Virginia-class submarine USS Washington enters service
The US Navy has commissioned USS Washington (SSN 787) – its 14th Virginia-class submarine – in a ceremony on Saturday.
The commissioning ceremony took place on board Naval Station Norfolk.
Submarine’s sponsor Elisabeth Mabus, daughter of the 75th Secretary of the Navy Ray Mabus, gave the order to “man our ship and bring her to life” before the crew of about 130 men ran across the brow, onto the vessel.
Washington is the fourth of eight Block III Virginia-class submarines to be built. The Block III submarines are built with new Virginia Payload Tubes designed to lower costs and increase missile-firing payload possibilities. The first 10 Block I and Block II Virginia class submarines have 12 individual 21-inch diameter vertical launch tubes able to fire Tomahawk Land Attack Missiles (TLAMS). The Block III submarines are built with two-larger 87-inch diameter tubes able to house six TLAMS each.
Construction on Washington began September 2011; the submarine’s keel was authenticated during a ceremony on Nov. 22, 2014; and the submarine was christened during a ceremony March 5, 2016.
USS Washington commanding officer, Cmdr. Gabriel Cavazos, highlighted the Washington’s capability to dominate the undersea domain and enable military success in any engagement.
“As I have told the crew on many occasions, they are the most important component of the ship. They give the ship its personality and warfighting spirit. Without the crew, Washington would not be the warfighting platform she was built to be; however, combine the two, and, together, we are the Blackfish,” said Cavazos.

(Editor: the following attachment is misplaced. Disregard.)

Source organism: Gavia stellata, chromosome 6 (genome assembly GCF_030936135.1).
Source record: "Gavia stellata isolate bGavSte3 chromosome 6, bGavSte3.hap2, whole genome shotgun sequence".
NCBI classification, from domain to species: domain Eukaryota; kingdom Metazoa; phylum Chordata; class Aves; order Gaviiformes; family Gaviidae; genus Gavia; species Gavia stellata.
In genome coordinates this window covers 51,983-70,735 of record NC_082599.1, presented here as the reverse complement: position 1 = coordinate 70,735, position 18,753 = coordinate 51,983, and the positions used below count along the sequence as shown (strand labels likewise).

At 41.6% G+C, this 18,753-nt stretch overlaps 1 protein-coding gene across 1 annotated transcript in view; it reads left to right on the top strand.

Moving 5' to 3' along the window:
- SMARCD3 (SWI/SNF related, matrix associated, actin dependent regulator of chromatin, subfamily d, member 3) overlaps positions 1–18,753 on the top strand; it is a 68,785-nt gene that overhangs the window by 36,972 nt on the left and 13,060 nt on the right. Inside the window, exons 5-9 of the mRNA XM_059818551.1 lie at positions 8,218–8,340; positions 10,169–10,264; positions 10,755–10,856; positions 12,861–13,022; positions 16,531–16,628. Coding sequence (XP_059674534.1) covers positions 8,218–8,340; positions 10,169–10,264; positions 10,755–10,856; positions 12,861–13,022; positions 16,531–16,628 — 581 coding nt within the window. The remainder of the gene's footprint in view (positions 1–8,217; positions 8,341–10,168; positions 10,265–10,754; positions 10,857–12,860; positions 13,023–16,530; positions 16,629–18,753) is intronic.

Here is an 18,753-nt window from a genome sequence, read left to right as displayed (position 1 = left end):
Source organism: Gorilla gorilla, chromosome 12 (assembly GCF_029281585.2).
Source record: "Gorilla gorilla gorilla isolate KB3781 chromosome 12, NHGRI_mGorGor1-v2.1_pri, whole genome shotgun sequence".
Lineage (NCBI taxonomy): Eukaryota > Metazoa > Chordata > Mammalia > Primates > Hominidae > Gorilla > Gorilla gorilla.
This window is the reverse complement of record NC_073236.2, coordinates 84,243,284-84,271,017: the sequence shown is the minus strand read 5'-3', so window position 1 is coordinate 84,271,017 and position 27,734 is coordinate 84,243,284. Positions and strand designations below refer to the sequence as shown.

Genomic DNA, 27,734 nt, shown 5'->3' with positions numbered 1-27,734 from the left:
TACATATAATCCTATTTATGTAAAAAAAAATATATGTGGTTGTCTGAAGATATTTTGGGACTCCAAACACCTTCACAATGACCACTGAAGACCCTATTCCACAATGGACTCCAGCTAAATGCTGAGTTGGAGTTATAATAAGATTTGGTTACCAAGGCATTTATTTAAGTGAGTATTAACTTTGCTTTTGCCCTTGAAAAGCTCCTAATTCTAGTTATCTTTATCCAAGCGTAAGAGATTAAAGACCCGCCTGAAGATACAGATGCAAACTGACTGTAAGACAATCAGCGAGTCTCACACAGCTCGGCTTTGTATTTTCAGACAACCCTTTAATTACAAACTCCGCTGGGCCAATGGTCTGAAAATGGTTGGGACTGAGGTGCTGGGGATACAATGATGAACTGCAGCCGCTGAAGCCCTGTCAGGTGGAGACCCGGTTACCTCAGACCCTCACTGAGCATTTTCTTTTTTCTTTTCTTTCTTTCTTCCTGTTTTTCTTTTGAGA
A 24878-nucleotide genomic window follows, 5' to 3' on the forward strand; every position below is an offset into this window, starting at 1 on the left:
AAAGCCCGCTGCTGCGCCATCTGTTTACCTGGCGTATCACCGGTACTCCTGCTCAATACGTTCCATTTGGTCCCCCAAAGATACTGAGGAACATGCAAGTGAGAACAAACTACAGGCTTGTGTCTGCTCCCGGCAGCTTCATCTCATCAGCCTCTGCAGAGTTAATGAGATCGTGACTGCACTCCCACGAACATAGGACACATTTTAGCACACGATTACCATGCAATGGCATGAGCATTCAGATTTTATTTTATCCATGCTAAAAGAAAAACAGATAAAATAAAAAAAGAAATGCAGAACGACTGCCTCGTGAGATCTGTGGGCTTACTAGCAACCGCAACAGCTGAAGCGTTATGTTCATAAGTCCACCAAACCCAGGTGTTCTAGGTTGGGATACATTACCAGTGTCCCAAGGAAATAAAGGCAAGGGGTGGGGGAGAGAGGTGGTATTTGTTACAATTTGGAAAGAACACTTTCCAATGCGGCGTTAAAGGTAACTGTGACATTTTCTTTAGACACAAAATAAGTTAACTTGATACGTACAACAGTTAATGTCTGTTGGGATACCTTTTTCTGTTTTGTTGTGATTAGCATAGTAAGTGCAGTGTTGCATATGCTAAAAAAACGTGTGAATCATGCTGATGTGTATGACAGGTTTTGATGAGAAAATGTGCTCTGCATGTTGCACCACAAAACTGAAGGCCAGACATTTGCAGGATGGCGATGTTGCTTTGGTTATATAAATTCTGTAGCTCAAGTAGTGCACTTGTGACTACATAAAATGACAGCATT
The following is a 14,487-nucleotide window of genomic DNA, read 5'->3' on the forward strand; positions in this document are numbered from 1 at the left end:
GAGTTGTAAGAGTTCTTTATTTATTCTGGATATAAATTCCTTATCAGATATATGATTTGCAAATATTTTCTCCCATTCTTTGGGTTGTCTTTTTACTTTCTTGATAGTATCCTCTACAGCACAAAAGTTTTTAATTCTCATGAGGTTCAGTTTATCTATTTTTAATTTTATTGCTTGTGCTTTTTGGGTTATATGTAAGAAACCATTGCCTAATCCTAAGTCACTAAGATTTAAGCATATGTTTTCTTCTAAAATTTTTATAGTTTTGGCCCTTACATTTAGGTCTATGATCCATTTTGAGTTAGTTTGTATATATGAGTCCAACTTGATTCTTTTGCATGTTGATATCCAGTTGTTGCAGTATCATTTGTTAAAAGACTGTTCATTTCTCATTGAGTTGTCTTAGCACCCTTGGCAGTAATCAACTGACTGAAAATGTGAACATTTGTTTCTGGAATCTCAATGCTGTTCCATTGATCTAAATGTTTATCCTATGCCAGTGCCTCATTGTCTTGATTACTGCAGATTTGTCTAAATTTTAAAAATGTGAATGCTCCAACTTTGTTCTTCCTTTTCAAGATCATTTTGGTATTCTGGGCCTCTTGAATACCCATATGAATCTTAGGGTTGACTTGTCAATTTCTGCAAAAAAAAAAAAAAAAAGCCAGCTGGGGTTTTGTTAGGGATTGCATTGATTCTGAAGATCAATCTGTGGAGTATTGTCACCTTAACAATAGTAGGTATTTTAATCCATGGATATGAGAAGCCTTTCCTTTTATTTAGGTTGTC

“Thank you for being here to celebrate this momentous occasion with us,” said Cavazos.
Washington is the fourth U.S. Navy ship, and first submarine, to be named honoring the State of Washington. The previous three ships were an armored cruiser, (ACR 11), which served from 1905 to 1916, the battleship (BB 47) a Colorado-class battleship launched in 1921 and sunk as a gunnery target in 1924 after her construction was halted, and the battleship (BB 56) credited with sinking more enemy tonnage than any other U.S. Navy battleship during World War II, serving from 1941 to 1947.
The submarine is 377 feet long, has a 34-foot beam, and will be able to dive to depths greater than 800 feet and operate at speeds in excess of 25 knots submerged. It will operate for over 30 years without ever refueling.